Anonymous gift enables Curtis to implement key priorities in financial aid and educational programs
PHILADELPHIA—October 7, 2021—The Curtis Institute of Music announces that it has received an extraordinary gift of $20 million from an anonymous donor, to further the school’s bold strategic direction as it approaches its centenary in 2024.
“Curtis has an unparalleled record of success and impact, providing excellence in musicianship which can be experienced throughout the world, and has demonstrated tremendous resilience and innovation,” said the donor, who has asked to remain anonymous. “Our family is so proud to be part of this very special and caring organization and we are fortunate to be able to help further the school’s strategic vision in this way.”
Among the largest single gifts in Curtis history, most of the $20 million gift will be added to the endowment, ensuring that the entire Curtis community benefits from its tremendous impact.
“We are humbled by the generosity the donor has shown to the Curtis community, and are energized by the faith it shows in our strategic initiatives that focus on true innovation and reimagining future careers,” says President and CEO Roberto Díaz. “This incredibly generous gift marks a truly transformational moment for Curtis, and will have an immediate, significant impact on our school and students for decades to come.”
This gift will provide the resources to implement two of the school’s long-desired, key areas of focus: eliminating the need for students to incur loan debt for expenses while at Curtis, and investing in the school’s renowned organ department, which continues to raise the prominence of Philadelphia as a center for organ music. These priorities were selected by Curtis, in consultation with the donor, for their level of urgency and capacity for deep and enduring impact.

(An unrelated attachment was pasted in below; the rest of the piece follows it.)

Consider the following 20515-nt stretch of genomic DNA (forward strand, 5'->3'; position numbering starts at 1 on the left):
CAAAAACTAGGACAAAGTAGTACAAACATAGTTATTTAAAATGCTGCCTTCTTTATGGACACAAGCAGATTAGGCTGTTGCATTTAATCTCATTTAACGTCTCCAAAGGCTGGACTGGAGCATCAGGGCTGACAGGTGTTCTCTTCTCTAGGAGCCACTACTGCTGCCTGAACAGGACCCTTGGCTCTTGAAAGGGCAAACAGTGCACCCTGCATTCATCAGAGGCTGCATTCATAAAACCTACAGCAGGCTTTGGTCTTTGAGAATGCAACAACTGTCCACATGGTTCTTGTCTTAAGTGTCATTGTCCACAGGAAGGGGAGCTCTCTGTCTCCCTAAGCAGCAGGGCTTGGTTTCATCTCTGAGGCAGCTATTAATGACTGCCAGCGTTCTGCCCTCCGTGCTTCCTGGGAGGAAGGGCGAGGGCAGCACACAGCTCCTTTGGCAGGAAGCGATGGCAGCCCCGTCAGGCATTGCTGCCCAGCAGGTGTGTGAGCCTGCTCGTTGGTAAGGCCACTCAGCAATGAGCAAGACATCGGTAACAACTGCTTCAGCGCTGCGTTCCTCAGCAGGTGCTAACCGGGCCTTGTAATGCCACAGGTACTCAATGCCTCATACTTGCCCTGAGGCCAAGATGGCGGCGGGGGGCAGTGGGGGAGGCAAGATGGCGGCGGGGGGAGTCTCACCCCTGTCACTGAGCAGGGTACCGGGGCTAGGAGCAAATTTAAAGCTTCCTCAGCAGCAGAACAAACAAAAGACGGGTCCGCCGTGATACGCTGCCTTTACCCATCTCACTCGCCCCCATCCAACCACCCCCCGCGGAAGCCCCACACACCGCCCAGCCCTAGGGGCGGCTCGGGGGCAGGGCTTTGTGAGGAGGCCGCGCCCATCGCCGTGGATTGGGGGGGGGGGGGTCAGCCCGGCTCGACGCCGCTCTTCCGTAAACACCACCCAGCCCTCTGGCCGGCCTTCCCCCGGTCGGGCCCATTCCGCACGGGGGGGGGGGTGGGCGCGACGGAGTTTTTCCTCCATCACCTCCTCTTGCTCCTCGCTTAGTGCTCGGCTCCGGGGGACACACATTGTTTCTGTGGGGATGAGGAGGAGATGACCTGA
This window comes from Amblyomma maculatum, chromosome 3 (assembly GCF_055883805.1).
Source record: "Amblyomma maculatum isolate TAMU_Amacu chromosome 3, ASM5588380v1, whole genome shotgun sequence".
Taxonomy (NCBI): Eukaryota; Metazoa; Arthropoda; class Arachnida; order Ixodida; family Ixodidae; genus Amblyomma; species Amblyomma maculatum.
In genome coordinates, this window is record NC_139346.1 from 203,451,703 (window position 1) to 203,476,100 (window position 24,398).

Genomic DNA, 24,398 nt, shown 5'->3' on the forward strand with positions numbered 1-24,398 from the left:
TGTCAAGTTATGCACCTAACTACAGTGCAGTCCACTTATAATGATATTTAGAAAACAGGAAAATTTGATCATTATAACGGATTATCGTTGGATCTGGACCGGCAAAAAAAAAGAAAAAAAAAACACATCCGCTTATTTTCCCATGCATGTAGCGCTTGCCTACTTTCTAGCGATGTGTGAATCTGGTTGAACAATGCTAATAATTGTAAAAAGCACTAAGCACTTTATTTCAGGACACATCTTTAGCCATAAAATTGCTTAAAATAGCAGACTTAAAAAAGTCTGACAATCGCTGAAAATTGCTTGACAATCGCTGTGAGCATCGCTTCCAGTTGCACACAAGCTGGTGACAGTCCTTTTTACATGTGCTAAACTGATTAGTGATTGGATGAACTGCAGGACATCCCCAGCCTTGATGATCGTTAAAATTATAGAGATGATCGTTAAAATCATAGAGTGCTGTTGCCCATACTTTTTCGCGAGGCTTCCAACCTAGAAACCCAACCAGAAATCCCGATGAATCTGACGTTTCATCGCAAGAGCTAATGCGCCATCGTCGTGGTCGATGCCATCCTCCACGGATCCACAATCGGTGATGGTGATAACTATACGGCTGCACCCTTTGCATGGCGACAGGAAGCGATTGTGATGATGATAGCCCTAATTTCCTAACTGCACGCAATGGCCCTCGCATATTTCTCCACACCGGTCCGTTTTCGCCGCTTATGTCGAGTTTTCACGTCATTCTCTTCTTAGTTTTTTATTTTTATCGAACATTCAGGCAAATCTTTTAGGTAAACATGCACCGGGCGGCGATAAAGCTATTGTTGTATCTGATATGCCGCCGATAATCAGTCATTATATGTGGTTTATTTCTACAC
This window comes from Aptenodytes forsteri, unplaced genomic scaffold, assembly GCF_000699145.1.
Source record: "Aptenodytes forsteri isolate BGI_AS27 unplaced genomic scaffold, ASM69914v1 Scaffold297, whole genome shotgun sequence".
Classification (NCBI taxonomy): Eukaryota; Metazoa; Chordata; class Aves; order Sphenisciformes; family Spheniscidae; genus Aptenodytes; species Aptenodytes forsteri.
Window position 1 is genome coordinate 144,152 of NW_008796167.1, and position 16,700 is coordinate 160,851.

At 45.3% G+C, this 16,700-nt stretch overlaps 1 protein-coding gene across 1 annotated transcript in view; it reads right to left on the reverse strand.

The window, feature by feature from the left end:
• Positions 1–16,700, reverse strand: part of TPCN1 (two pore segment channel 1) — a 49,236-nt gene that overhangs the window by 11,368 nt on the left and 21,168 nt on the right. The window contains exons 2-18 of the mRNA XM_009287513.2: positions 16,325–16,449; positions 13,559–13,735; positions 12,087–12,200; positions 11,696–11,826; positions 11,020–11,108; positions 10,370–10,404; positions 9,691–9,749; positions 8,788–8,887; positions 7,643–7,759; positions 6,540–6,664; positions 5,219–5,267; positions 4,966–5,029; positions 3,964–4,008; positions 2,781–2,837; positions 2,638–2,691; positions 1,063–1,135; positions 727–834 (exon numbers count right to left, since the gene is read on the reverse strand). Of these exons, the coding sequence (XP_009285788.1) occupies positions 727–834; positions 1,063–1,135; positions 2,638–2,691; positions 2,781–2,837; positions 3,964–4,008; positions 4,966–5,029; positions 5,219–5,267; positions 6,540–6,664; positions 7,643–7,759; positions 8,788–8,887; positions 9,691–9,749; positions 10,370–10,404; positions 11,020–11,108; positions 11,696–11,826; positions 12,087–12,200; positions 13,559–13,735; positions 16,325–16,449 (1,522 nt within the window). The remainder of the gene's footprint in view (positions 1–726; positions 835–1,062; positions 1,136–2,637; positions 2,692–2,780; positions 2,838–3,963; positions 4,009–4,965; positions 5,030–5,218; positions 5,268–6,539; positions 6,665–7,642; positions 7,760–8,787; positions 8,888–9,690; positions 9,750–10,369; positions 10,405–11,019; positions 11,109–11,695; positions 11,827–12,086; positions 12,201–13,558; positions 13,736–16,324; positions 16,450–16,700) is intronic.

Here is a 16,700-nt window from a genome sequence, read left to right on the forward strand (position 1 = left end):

“A gift of this magnitude is indicative of the donor’s confidence in Curtis’s strategic vision, and an expression of profound trust in our leadership to deliver on that promise,” said Deborah M. Fretz, chair of the board of trustees.
The $20 million gift makes it possible for Curtis to invest in the following two areas, furthering the mission and vision of the school.
Elimination of Student Loan Debt
Although Curtis has been tuition-free since 1928, thanks to the generosity of founder Mary Louise Curtis Bok, it is not cost-free. Over the course of their studies at Curtis, students can incur significant living expenses which they are unable to meet through family contributions and need-based aid programs that already exist at Curtis. Many students take out personal loans to meet these expenses, and after graduation, these loans can significantly impede the artistic freedom and careers of young musicians. This gift expands Mrs. Bok’s vision by greatly enhancing Curtis’s existing need-based aid programs to eliminate loan debt for students. Starting in the 2022–23 school year, incoming and current students can apply for grant aid from Curtis to assist with living expenses and other fees. Graduating from Curtis with no loan debt will be pivotal for its young artists, helping to unleash their potential to truly innovate and be creative at a crucial time in their careers. Removing the stress of loan debt is significant in addressing overall student well-being, a key focus for Curtis. Read more about financial aid at Curtis.
Organ Department Initiatives